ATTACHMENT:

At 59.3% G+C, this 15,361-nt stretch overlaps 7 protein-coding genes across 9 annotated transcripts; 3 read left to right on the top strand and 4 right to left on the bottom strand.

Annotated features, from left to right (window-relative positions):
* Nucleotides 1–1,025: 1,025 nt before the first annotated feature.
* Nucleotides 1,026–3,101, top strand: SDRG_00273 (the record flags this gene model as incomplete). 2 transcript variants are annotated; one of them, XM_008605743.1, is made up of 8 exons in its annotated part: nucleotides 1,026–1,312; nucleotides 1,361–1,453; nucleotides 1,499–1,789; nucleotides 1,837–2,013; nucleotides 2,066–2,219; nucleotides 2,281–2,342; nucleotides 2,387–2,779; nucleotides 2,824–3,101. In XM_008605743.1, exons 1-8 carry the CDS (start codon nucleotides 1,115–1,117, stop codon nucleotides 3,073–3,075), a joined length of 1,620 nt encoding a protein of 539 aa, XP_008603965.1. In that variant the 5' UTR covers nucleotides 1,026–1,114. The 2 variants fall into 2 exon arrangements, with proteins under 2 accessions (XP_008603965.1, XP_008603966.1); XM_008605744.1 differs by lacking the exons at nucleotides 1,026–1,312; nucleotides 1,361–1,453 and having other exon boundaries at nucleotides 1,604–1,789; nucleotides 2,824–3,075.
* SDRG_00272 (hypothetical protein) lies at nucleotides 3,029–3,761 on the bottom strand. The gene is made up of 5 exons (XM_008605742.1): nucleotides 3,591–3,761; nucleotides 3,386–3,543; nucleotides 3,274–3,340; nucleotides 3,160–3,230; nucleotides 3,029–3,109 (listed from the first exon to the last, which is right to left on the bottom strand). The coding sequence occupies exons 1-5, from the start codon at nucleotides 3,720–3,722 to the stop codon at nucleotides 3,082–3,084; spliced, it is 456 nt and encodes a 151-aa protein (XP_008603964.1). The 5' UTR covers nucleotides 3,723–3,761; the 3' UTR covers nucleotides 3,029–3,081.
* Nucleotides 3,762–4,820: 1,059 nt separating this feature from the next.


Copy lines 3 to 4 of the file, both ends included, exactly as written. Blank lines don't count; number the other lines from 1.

* Nucleotides 1–1,025: 1,025 nt before the first annotated feature.
* Nucleotides 1,026–3,101, top strand: SDRG_00273 (the record flags this gene model as incomplete). 2 transcript variants are annotated; one of them, XM_008605743.1, is made up of 8 exons in its annotated part: nucleotides 1,026–1,312; nucleotides 1,361–1,453; nucleotides 1,499–1,789; nucleotides 1,837–2,013; nucleotides 2,066–2,219; nucleotides 2,281–2,342; nucleotides 2,387–2,779; nucleotides 2,824–3,101. In XM_008605743.1, exons 1-8 carry the CDS (start codon nucleotides 1,115–1,117, stop codon nucleotides 3,073–3,075), a joined length of 1,620 nt encoding a protein of 539 aa, XP_008603965.1. In that variant the 5' UTR covers nucleotides 1,026–1,114. The 2 variants fall into 2 exon arrangements, with proteins under 2 accessions (XP_008603965.1, XP_008603966.1); XM_008605744.1 differs by lacking the exons at nucleotides 1,026–1,312; nucleotides 1,361–1,453 and having other exon boundaries at nucleotides 1,604–1,789; nucleotides 2,824–3,075.